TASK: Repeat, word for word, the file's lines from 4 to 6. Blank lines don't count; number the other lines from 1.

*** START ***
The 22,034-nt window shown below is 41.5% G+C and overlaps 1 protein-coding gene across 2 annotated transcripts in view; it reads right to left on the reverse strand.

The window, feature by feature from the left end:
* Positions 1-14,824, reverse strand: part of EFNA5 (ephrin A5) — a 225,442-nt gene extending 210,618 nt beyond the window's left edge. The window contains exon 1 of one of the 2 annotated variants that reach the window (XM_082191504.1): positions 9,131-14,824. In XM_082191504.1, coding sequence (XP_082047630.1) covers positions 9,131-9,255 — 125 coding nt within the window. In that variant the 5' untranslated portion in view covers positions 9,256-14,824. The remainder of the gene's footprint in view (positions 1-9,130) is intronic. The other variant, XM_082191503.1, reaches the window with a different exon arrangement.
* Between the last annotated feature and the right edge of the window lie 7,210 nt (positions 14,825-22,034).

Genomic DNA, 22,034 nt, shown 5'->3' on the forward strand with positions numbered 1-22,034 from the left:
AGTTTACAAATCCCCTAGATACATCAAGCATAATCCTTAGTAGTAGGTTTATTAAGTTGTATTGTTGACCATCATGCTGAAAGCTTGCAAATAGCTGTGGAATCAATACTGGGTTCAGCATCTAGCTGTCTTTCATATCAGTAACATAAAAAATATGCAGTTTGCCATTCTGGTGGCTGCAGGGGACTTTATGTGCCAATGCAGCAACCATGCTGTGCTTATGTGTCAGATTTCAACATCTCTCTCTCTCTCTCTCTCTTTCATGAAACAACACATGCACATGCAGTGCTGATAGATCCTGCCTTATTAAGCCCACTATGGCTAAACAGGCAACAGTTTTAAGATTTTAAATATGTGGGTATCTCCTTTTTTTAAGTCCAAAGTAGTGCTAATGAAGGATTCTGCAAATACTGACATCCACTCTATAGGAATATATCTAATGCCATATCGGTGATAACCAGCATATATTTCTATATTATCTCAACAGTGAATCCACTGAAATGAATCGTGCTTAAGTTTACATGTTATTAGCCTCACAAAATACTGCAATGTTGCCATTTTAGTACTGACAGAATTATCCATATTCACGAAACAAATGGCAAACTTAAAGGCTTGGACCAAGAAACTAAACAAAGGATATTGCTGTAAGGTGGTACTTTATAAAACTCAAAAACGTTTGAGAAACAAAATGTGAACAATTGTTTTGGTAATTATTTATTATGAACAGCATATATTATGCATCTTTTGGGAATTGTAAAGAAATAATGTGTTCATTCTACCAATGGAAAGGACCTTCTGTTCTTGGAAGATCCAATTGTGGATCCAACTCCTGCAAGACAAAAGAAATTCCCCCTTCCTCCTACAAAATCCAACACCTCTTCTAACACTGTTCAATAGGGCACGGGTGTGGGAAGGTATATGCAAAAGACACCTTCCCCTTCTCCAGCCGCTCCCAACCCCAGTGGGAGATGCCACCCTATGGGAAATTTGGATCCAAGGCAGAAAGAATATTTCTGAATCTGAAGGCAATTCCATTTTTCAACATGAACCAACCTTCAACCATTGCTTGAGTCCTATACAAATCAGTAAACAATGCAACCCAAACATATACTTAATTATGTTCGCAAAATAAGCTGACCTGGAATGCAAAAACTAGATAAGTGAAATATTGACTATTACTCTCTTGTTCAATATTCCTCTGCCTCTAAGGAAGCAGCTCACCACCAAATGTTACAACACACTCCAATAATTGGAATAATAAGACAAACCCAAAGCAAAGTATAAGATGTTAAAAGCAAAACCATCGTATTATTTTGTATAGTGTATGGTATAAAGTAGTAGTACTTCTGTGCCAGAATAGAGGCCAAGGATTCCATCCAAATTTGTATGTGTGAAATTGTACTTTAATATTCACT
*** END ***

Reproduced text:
* Between the last annotated feature and the right edge of the window lie 7,210 nt (positions 14,825-22,034).

Genomic DNA, 22,034 nt, shown 5'->3' on the forward strand with positions numbered 1-22,034 from the left:
AGTTTACAAATCCCCTAGATACATCAAGCATAATCCTTAGTAGTAGGTTTATTAAGTTGTATTGTTGACCATCATGCTGAAAGCTTGCAAATAGCTGTGGAATCAATACTGGGTTCAGCATCTAGCTGTCTTTCATATCAGTAACATAAAAAATATGCAGTTTGCCATTCTGGTGGCTGCAGGGGACTTTATGTGCCAATGCAGCAACCATGCTGTGCTTATGTGTCAGATTTCAACATCTCTCTCTCTCTCTCTCTCTTTCATGAAACAACACATGCACATGCAGTGCTGATAGATCCTGCCTTATTAAGCCCACTATGGCTAAACAGGCAACAGTTTTAAGATTTTAAATATGTGGGTATCTCCTTTTTTTAAGTCCAAAGTAGTGCTAATGAAGGATTCTGCAAATACTGACATCCACTCTATAGGAATATATCTAATGCCATATCGGTGATAACCAGCATATATTTCTATATTATCTCAACAGTGAATCCACTGAAATGAATCGTGCTTAAGTTTACATGTTATTAGCCTCACAAAATACTGCAATGTTGCCATTTTAGTACTGACAGAATTATCCATATTCACGAAACAAATGGCAAACTTAAAGGCTTGGACCAAGAAACTAAACAAAGGATATTGCTGTAAGGTGGTACTTTATAAAACTCAAAAACGTTTGAGAAACAAAATGTGAACAATTGTTTTGGTAATTATTTATTATGAACAGCATATATTATGCATCTTTTGGGAATTGTAAAGAAATAATGTGTTCATTCTACCAATGGAAAGGACCTTCTGTTCTTGGAAGATCCAATTGTGGATCCAACTCCTGCAAGACAAAAGAAATTCCCCCTTCCTCCTACAAAATCCAACACCTCTTCTAACACTGTTCAATAGGGCACGGGTGTGGGAAGGTATATGCAAAAGACACCTTCCCCTTCTCCAGCCGCTCCCAACCCCAGTGGGAGATGCCACCCTATGGGAAATTTGGATCCAAGGCAGAAAGAATATTTCTGAATCTGAAGGCAATTCCATTTTTCAACATGAACCAACCTTCAACCATTGCTTGAGTCCTATACAAATCAGTAAACAATGCAACCCAAACATATACTTAATTATGTTCGCAAAATAAGCTGACCTGGAATGCAAAAACTAGATAAGTGAAATATTGACTATTACTCTCTTGTTCAATATTCCTCTGCCTCTAAGGAAGCAGCTCACCACCAAATGTTACAACACACTCCAATAATTGGAATAATAAGACAAACCCAAAGCAAAGTATAAGATGTTAAAAGCAAAACCATCGTATTATTTTGTATAGTGTATGGTATAAAGTAGTAGTACTTCTGTGCCAGAATAGAGGCCAAGGATTCCATCCAAATTTGTATGTGTGAAATTGTACTTTAATATTCACT